Nutrients in Frozen Grapes
Black, red and green grapes all have very similar nutrient profiles, and those nutrients are locked in when frozen, so frozen grapes will still have the same nutrition as fresh.
Frozen grapes are a somewhat low-calorie snack, with only 60 calories per half-cup serving, or 80 grams. They aren't a good choice for Atkins or low-carb dieters with 14 grams of carbs per serving. One of those grams is fiber, while a whopping 12 grams is sugars — grapes are very high in sugar.
However, grapes are a good source of vitamin C, with 9 mg, or 15 percent of the Recommended Dietary Allowance (RDA) per serving. Frozen grapes also deliver 100 IU of vitamin A (2 percent RDA) and 0.36 mg of iron (also 2 percent RDA). There are also 150 mg of potassium per serving of frozen grapes.
Frozen grapes, like all fruits, have wonderful nutritional benefits. They're an excellent source of manganese, vitamin C, vitamin A, vitamin B6 and folate. Minerals prevalent in grapes include potassium, iron, phosphorus, calcium, selenium and magnesium.
The most interesting nutritional benefits from frozen grapes, however, come from the phytonutrients present in grapes, known as polyphenols. One type of polyphenol, flavonoids, are the compounds that give grape skins their color, and they're associated with numerous health benefits. Primarily, flavonoids have been shown to have anti-aging properties because of their powerful antioxidant action.
Reservatrol, another polyphenol found in frozen grapes, is another antioxidant that appears to have several benefits, such as helping prevent heart disease, cancer, and Alzheimer's disease.
A few other compounds present in grapes have potential nutritional benefit as well. Pterostilbene and saponins, present in the skins of grapes, may lower cholesterol. And grape extracts have even demonstrated antibacterial properties.
Do Frozen Grapes Make a Good Snack?
The short answer: absolutely! Frozen grapes as a snack are legendary among weight-loss dieters, because they are sweet, nutritious, low-calorie, and take time to eat — it's nearly impossible to down handful after handful of frozen grapes. Most people easily limit themselves to a dozen or so at a time, due to their coldness. Frozen grapes have a satisfying texture as well, almost creamy or sorbet-like.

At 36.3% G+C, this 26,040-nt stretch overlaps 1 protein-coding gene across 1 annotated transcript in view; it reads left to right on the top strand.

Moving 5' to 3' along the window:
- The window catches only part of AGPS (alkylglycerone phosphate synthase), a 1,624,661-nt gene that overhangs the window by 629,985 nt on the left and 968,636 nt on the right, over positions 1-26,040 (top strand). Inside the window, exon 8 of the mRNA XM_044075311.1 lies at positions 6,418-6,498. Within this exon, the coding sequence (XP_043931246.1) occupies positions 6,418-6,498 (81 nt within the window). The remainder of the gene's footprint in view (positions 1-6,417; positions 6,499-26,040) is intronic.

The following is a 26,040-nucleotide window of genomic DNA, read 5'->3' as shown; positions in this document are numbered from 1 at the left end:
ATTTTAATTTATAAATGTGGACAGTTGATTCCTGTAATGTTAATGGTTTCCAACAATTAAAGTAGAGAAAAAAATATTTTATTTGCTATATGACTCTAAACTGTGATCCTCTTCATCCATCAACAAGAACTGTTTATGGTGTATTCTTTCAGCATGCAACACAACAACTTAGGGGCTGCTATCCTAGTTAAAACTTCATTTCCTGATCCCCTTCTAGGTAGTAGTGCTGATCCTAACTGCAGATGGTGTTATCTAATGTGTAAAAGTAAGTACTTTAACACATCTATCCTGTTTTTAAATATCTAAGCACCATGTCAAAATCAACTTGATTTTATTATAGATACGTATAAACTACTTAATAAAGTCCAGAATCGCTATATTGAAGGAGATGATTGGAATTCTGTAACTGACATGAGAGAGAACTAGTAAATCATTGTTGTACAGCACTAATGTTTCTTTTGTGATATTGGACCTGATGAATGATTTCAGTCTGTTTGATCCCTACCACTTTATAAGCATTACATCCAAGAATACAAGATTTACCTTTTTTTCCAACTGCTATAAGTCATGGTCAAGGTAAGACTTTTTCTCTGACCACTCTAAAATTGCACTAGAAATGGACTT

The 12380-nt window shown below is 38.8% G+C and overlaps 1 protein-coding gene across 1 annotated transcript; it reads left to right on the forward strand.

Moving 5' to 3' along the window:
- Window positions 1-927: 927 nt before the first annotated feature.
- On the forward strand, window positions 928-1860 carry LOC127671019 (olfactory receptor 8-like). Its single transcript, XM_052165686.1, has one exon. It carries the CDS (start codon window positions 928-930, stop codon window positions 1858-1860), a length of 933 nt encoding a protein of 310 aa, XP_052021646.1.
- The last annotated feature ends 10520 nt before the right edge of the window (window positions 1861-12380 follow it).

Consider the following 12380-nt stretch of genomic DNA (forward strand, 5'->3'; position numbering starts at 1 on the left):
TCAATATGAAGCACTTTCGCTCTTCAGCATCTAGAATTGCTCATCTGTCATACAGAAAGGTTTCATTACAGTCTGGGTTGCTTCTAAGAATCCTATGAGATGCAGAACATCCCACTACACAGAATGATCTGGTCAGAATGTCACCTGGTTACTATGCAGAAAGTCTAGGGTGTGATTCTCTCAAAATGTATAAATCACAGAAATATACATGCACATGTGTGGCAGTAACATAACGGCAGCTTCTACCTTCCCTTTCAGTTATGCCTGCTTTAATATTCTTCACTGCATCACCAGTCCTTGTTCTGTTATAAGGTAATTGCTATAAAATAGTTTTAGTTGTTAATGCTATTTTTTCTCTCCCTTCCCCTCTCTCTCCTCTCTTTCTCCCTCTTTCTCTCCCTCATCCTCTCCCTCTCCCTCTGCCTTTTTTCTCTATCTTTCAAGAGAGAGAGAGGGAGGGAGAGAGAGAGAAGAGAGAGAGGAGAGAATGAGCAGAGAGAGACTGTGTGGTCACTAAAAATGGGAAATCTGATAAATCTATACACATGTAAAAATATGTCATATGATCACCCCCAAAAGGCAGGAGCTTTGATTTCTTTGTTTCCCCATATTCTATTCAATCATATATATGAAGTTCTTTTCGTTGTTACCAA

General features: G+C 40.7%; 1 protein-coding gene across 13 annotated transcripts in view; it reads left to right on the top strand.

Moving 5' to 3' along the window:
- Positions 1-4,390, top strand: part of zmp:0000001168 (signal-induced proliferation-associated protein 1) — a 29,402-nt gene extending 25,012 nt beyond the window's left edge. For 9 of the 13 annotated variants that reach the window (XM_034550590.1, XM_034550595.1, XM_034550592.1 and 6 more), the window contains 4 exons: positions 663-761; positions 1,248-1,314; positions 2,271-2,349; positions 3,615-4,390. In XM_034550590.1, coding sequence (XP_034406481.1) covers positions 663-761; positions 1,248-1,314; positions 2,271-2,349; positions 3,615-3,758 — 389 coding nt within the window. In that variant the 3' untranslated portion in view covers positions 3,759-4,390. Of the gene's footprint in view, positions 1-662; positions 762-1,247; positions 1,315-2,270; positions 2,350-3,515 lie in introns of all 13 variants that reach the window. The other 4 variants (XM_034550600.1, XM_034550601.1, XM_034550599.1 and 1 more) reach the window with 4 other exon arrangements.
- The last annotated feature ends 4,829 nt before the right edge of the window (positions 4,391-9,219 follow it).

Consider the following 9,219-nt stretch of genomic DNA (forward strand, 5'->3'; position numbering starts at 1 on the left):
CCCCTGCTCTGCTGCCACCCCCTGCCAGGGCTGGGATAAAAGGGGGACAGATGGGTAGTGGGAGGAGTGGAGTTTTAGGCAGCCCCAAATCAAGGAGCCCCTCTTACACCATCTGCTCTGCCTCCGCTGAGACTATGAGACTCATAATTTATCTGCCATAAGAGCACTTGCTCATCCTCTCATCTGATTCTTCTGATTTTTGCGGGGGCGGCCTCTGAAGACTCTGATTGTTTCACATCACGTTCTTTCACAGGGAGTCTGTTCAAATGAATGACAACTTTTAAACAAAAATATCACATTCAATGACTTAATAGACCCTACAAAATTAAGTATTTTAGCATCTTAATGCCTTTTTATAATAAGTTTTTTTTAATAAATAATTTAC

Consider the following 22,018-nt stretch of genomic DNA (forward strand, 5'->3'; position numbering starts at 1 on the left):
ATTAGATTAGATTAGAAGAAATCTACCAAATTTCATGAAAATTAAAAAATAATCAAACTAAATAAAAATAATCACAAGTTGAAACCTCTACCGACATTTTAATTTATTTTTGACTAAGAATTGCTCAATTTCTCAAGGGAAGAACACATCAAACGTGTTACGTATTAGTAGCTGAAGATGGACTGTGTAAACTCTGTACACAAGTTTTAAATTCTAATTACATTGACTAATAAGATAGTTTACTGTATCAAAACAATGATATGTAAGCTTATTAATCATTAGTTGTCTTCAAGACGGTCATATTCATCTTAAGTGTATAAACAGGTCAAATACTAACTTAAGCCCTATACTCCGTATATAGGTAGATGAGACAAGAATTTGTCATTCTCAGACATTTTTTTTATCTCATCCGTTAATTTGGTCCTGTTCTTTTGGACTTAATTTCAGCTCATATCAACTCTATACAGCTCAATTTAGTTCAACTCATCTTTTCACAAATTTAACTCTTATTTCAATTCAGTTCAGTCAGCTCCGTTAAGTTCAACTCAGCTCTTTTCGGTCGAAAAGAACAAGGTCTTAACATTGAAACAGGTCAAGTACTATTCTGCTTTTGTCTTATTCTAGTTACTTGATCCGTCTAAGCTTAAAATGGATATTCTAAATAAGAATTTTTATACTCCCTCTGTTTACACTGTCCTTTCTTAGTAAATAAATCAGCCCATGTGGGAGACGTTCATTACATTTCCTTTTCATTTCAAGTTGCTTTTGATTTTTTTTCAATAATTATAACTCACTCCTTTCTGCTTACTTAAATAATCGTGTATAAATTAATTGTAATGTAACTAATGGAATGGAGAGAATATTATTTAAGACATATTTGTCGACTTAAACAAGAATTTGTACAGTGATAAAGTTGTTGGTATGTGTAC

And when you eat frozen grapes, you get all the nutritional benefit of regular grapes, including all of those beneficial flavonoids, reservatrol, and other phytonutrients present in grape skins. Remember, though, it's red, purple, and black grapes that contain most of these phytonutrients — they're in much lower concentration in green grapes. Red, purple, and black grapes are your best choice.
Alternatives to Frozen Grapes
If you love the idea of frozen fruit snacks but aren't wild about grapes, try freezing other fruits. Like grapes, bananas develop a creamy texture when frozen — try freezing a banana in slices to snack on. Other fruits that freeze well are orange slices, pineapple in slices or chunks, kiwifruit, and berries of all kinds.
If grapes are too high sugar for you, consider lower sugar fruits like apples (freeze in slices), grapefruit sections, cranberries, blackberries, blueberries, strawberries, melon, papaya, guava, dried frozen apricots, peach slices, and nectarines.
- Chow Line: Grapes Have Bunches of Benefits: https://www.ag.ohio-state.edu/~news/story.php?id=4296
- Potential health benefits from the flavonoids in grape products on vascular disease: https://www.ncbi.nlm.nih.gov/pubmed/12083471
- Bioactivity of grape chemicals for human health: https://www.ncbi.nlm.nih.gov/pubmed/19445314
- Unraveling the Relationship between Grapes and Health: https://www.ncbi.nlm.nih.gov/pmc/articles/PMC2728694/
- https://www.flickr.com/photos/[email protected]/4970988756
- Screenshot by Amy Carson